3523 Independence Parkway South
La Porte, TX 77571
On a chilly April afternoon in 1836, this strip of coastal prairie rang with the boom of cannon, crack of musket fire and shouts of “Remember the Alamo!” and “Remember Goliad!” Despite being outnumbered, General Sam Houston’s army of settlers, Tejanos and foreign volunteers decisively defeated General Antonio López de Santa Anna’s forces and won Texas’s independence. Today, the 1,300-acre site, San Jacinto Museum and the 567-foot tall San Jacinto Monument celebrate their sacrifice and victory.
Do you know where General Santa Anna set up his camp during the Battle of San Jacinto or where General Houston was shot? How about where the Surrender Tree was located? Discover the San Jacinto Battleground like you've never seen it before on a...
Stop by the San Jacinto Museum for a chance to play with replicas of 19th-century toys, weapons, tools, food, clothing, and much more. Learn all about the battle of San Jacinto and life on the Texas frontier, and imagine yourself in the shoes of...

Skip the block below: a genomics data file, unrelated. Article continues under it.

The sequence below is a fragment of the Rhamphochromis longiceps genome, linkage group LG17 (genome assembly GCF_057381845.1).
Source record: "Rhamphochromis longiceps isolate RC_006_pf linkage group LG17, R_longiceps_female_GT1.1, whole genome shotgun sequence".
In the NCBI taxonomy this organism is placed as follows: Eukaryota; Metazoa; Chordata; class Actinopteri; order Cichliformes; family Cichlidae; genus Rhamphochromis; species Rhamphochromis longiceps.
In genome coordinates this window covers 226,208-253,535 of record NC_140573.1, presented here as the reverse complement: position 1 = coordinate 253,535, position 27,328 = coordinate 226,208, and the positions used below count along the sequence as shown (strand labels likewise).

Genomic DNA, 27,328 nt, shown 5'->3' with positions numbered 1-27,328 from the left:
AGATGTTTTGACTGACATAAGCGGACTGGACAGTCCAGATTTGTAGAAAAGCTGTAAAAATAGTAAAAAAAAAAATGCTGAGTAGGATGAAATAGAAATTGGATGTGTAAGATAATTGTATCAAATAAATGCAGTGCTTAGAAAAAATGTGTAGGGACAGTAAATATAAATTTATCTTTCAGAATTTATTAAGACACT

The song “The Yellow Rose of Texas” is familiar to many Texans, but the story of Emily West, the women behind the lyrics, is far less known. Emily West was a free Black woman who arrived in Texas in 1835 to work as an indentured servant at the...
From the Blog
The significance and shape of the land now known as San Jacinto Battleground State Historic Site has evolved over time. Prior to the battle that ended the Texas Revolution, this place was a frontier cattle ranch; in the aftermath, it was a bloody wreck. Between 1899 and the 1930s, the state acquired parcels of land for a historical park. In this...
Before it was the site where Texas won its independence, the San Jacinto Battleground was a cattle ranch owned by Peggy McCormick.
Peggy was born in Ireland, likely around 1788. Along with her husband, Arthur, and two sons, John and Michael, Peggy immigrated first to New Orleans in 1818 and then to Texas in 1823 or 1824, making the McCormicks part of Austin’s Old Three Hundred...
Lots of places in Texas fly six flags, but the six flags flying in front of the San Jacinto Monument are unique. Instead of the traditional six flags of Texas, we fly six flags that represent key sites from Texas’ struggle for independence.
Texas won its independence at San Jacinto, but the battle didn’t happen in a vacuum. These six flags represent events and locations that...
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